If the generation capacity far exceeds the load demands then a safe, full and speedy restoration could be achieved. Conversely, the island in which the generation capacity is lower than the load demands, at best only partial restoration could be achieved in a safe manner. Full supply restoration could only be achieved once all the independent islands are safely connected to the Grid again with all identified generator achieved full and stable operations.

During the incident on 30th April, the first partial area restored was in Tawau at 4.20am, while the last 11kV feeder restored was in Balung, Tawau at 7.47pm. The main reason for the long delay to achieve full Grid operation was due to some of the generators had unfortunately not been able to achieve full, safe and stable operation faster. For this, a further analysis had been commissioned by both TNB and SESB engineers to ascertain the root cause which will also cover all aspect of generator start-up requirement such as, among others, auxiliary relay settings, gas supply conditions and gas to distillate change-over facilities on the relevant power stations, both which belongs to SESB and the IPPs.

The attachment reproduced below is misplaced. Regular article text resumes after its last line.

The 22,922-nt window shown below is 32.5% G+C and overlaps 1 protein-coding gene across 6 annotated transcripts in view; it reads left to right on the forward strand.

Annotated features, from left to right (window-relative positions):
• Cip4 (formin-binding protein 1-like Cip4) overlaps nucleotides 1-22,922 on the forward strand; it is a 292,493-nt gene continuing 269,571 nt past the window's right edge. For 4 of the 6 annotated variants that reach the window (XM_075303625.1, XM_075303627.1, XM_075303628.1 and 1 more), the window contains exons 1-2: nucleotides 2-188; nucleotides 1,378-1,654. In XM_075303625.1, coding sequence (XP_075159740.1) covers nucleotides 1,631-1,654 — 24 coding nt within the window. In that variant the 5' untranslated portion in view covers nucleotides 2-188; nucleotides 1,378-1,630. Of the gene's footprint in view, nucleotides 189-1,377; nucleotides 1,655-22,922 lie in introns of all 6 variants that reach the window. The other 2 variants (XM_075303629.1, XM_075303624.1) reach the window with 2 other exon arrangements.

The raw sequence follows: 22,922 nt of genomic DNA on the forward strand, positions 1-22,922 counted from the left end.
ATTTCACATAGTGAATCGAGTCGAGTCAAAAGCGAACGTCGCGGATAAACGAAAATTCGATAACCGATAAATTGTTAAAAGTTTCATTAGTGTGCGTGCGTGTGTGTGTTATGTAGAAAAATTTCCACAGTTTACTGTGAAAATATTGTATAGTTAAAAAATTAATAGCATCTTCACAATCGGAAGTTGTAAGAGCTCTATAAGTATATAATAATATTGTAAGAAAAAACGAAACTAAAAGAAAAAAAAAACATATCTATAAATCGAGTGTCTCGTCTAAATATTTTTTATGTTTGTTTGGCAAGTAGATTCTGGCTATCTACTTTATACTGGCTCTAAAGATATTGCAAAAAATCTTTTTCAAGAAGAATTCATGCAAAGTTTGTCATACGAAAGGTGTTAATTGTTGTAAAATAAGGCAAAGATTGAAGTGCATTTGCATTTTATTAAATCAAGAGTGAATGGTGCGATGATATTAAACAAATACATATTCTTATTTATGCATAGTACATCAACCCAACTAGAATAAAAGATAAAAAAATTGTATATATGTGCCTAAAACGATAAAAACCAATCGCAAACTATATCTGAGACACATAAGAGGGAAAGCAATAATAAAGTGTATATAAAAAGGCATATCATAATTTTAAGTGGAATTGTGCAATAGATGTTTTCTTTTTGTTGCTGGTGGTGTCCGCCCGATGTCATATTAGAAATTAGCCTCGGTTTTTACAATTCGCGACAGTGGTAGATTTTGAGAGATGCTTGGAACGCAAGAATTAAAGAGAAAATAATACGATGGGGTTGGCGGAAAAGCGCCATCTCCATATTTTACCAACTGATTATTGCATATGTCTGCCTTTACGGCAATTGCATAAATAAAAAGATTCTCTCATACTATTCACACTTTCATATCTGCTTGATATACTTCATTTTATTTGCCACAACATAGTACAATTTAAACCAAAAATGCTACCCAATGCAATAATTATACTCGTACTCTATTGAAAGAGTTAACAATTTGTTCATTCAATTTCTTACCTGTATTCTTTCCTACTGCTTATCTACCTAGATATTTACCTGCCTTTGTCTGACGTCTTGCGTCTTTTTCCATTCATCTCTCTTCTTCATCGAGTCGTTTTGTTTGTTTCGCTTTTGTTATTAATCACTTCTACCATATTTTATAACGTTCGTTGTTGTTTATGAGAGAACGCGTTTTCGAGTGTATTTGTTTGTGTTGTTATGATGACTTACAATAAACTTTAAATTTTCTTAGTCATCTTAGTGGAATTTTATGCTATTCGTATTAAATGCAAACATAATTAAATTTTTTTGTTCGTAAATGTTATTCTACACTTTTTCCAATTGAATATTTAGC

The SAIDI figure integrity

Find out how to calculate SAIDI in my previous article.

SESB is required by Energy Commission Malaysia (EC), through regulatory compliance of one of the License Conditions, to submit reports on supply status on a daily basis. The actual official figure for SAIDI announced by SESB from time to time is that which had been endorsed by Energy Commission. Only EC can certify certain SAIDI figure to be officially taken as true number.

It should be noted that SAIDI is just one of the internationally accepted measure for electricity supply performance. Electricity supply performance is also the result of the existence of adequate basic infrastructure such as logistically balanced anchor generation sources and capacity, strong complete-loop transmission network as well as distribution infrastructure. Hence, highlighting the persistent efforts by SESB to implement projects in the East Coast to help create generating balance in the Grid System.

Prevention of recurrence of similar fault

To prevent future happenings of similar incident, SESB with the technical collaborations from experts in TNB had embarked to re-assess the network defence system to effectively and efficiently match the ever increasing demand in Sabah

Date published: 24th May 2012
Newspaper: Daily Express, Sabah